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Bullitt (#110 of 3)

Top 10 Greatest Car Movies

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Top 10 Greatest Car Movies
Top 10 Greatest Car Movies

Cars, it’s often been observed, offer a sort of contradiction of motion: They allow us to move around while sitting still. It only makes sense, then, that the movies have for so long been attracted to the allure of the automobile, for surely the appeal of the cinema lies in its capacity to take us from the comfort of the theater or living room to adventures around the world. The greatest car movies—movies about cars, largely set in cars, or otherwise significantly concerned with them—understand that our affection for our vehicles has as much to do with the possible freedoms they promise as the routines they let us uphold. Cars drive us to and from work every day, keeping our lives precisely ordered. But they also suggest escape: We’re always aware, faintly, that we could drive away from it all at any moment, out and off toward some new life’s horizon. Car movies remind us of the power in that possibility—of all the things that can happen when we turn the key.

Summer of ‘88: The Dead Pool—Dirty Harry Gets Taken

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Summer of ‘88: <em>The Dead Pool</em>—Dirty Harry Gets Taken
Summer of ‘88: <em>The Dead Pool</em>—Dirty Harry Gets Taken

When Gran Torino was rumored to be the sixth Dirty Harry movie, I hoped Clint Eastwood wouldn’t make Charles Bronson’s mistake. Bronson’s Paul Kersey appeared in five Death Wish movies, each more preposterous and violent than the last. The final Death Wish film, The Face of Death, gave 73-year-old Bronson a much younger girlfriend and more people to shoot. Clearly too old to be chasing anything besides young punks off his lawn, Bronson looked ridiculous. I kept waiting for him to roll into the frame on a Hoveround tricked out with flamethrowers and ballistic missiles.

Since Eastwood was 78 when Gran Torino was announced, I feared the worst. Harry Callahan would fire his famous .44 Magnum, and the kick back would cause his arm to fly off. Running up those hills in San Francisco would kill him before anybody could “make his day.” Thankfully, Eastwood played a different sort of racist with a gun in Gran Torino. So 1988’s The Dead Pool remains the last we’ll ever see of Dirty Harry, at least until Warner Bros. inevitably greenlights a reboot.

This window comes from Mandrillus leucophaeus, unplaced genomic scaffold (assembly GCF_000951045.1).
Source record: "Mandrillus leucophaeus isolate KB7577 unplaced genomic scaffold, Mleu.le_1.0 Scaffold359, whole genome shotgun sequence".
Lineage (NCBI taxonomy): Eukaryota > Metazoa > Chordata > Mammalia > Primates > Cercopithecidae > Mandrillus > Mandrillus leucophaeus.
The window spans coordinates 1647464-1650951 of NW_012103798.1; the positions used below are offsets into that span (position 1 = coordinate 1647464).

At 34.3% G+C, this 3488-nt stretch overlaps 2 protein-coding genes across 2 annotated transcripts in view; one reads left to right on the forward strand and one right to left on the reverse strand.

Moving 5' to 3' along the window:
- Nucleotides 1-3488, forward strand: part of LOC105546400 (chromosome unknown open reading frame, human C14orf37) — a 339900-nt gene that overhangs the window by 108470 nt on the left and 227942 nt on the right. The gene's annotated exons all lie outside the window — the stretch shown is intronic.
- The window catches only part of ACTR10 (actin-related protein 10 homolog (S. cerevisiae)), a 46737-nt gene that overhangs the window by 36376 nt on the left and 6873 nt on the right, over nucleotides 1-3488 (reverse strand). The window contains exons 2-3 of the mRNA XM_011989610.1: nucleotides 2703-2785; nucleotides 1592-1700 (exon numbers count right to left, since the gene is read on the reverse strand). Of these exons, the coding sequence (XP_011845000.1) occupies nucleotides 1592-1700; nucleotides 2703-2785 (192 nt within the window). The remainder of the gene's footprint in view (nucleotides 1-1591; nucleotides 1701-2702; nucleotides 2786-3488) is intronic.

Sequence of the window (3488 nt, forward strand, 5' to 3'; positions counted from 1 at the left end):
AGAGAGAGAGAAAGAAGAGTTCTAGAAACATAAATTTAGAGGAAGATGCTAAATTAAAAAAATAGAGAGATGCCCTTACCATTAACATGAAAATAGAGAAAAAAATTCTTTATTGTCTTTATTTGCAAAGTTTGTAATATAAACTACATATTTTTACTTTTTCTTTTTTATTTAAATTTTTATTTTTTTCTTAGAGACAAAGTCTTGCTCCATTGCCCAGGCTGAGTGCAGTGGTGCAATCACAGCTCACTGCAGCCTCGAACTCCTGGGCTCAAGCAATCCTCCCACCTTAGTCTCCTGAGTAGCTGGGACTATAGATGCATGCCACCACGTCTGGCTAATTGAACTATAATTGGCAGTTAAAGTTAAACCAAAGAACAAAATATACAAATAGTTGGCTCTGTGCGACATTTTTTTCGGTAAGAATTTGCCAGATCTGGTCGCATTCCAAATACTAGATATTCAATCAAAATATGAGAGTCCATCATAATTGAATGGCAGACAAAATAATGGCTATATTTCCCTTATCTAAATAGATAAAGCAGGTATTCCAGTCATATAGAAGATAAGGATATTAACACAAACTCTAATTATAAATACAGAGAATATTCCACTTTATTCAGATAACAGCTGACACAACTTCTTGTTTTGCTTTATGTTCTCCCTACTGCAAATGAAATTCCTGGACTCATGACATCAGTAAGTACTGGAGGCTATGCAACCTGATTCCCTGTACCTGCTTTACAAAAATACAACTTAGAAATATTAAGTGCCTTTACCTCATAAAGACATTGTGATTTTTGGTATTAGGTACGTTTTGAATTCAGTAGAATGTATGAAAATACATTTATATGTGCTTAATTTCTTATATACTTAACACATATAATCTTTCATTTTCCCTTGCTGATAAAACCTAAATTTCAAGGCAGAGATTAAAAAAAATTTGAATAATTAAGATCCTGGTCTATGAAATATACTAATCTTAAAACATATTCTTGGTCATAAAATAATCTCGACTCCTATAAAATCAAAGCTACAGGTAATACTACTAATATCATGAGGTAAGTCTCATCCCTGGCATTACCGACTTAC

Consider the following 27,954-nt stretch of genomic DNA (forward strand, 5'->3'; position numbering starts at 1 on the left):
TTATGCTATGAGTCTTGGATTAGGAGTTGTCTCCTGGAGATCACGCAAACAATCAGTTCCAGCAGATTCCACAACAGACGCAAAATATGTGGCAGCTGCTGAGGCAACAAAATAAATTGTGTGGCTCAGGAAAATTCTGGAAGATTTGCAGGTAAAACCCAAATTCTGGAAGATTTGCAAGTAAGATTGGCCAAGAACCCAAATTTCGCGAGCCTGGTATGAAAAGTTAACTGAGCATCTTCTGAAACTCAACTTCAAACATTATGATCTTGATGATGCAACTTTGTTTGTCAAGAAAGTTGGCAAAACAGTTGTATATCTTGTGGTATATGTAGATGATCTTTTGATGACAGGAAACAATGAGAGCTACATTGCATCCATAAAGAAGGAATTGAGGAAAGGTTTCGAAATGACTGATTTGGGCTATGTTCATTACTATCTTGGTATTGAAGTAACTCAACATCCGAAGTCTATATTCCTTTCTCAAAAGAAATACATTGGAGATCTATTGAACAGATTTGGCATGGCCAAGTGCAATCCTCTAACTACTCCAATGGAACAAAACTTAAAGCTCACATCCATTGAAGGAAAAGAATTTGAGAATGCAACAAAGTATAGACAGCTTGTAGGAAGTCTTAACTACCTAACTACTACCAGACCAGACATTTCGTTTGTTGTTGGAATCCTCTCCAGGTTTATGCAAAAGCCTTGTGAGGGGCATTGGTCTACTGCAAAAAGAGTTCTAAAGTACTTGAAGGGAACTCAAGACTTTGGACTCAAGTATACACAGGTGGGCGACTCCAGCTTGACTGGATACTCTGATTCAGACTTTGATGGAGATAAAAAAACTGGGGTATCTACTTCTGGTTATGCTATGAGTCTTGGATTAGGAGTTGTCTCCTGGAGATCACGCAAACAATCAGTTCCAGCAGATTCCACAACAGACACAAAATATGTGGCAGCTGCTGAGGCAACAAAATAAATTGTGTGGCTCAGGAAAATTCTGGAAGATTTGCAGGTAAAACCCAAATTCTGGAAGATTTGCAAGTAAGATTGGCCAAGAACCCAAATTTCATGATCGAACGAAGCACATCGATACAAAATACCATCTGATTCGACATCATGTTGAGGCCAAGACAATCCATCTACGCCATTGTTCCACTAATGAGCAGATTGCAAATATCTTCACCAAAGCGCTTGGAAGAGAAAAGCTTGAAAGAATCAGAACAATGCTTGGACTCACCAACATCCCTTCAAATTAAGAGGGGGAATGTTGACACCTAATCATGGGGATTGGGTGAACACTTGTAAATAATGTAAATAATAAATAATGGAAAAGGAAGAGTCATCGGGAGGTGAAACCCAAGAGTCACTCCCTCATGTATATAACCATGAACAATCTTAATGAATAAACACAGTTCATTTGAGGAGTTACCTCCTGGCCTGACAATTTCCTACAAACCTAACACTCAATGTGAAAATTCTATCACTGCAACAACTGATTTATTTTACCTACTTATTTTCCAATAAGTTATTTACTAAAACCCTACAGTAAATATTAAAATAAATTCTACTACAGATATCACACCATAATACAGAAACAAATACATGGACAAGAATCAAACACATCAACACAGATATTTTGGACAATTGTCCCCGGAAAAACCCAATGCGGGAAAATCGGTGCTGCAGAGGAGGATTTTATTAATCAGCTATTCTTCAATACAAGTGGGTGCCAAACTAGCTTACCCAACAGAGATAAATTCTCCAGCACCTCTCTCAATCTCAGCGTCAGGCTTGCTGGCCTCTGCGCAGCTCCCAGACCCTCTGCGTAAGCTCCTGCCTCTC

Directed by Clint’s longtime stunt coordinator, Buddy Van Horn, The Dead Pool is a fitting swan song for the controversial police lieutenant created by Harry Julian Fink and Rita M. Fink. Coming 17 years and three sequels after 1971’s Dirty Harry, the film finds Eastwood and company still using the series’s tried-and-true formula: Criminals commit heinous crimes and Dirty Harry shoots them with his big-ass gun. Occasionally there’s a love interest and/or a partner to “soften” Harry’s rough edges and make him appear more human. These people are supremely unlucky and usually deceased; their demise is always foreshadowed by their pointing out that Callahan’s companionship is hazardous to their health. By film’s end, Harry has solved the crime, splattered the villains, avenged his lost lover/partner, and walked away while the camera pulls up for a final overhead shot of the carnage.

5 for the Day: Steve McQueen

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5 for the Day: Steve McQueen
5 for the Day: Steve McQueen

What I learned from Roman Polanski’s playful political thriller The Ghost Writer is that the old man can still bring it. Not Polanski, the 77-year-old director, but Eli Wallach, the 94-year-old actor, who shows up about halfway through to deliver a very brief but charming performance as a crusty, all-weather resident of Martha’s Vineyard. Stepping out from behind a dilapidated screen door, Wallach’s face is revealed to be equally worn, but there’s still a sparkle in his eyes and a distinctive zing to his voice. He’s as feisty as ever, if not quite as intimidating, and seeing him up on the big screen, in what we’ve got to assume will be his final performance, might be enough to make you think that you’re in the middle of a cinematic dream from which you don’t want to wake. And yet, for me, Wallach’s presence is bittersweet. To marvel that he’s still around—more than that: still acting—is to be confronted with memories of Wallach’s costars past who have been off the screen and off this earth for years now. Even decades.

Among them is Steve McQueen, who starred opposite Wallach to memorable effect in The Magnificent Seven, near the start of McQueen’s career, and then to less memorable results in The Hunter, in what proved to be McQueen’s final film. McQueen died a few months later from complications due to cancer, and this November we’ll have been without him for 30 years. He was only 50 when he died, and today would have been his 80th birthday—old enough that he might have long since given up acting, but young enough that perhaps he’d have had at least one cameo left in him, like Wallach in The Ghost Writer, or like Karl Malden, McQueen’s costar in The Cincinnati Kid and Nevada Smith, who at 88 contributed to one of the greatest scenes in the seven-season run of TV’s The West Wing in 2000. We’ll never know.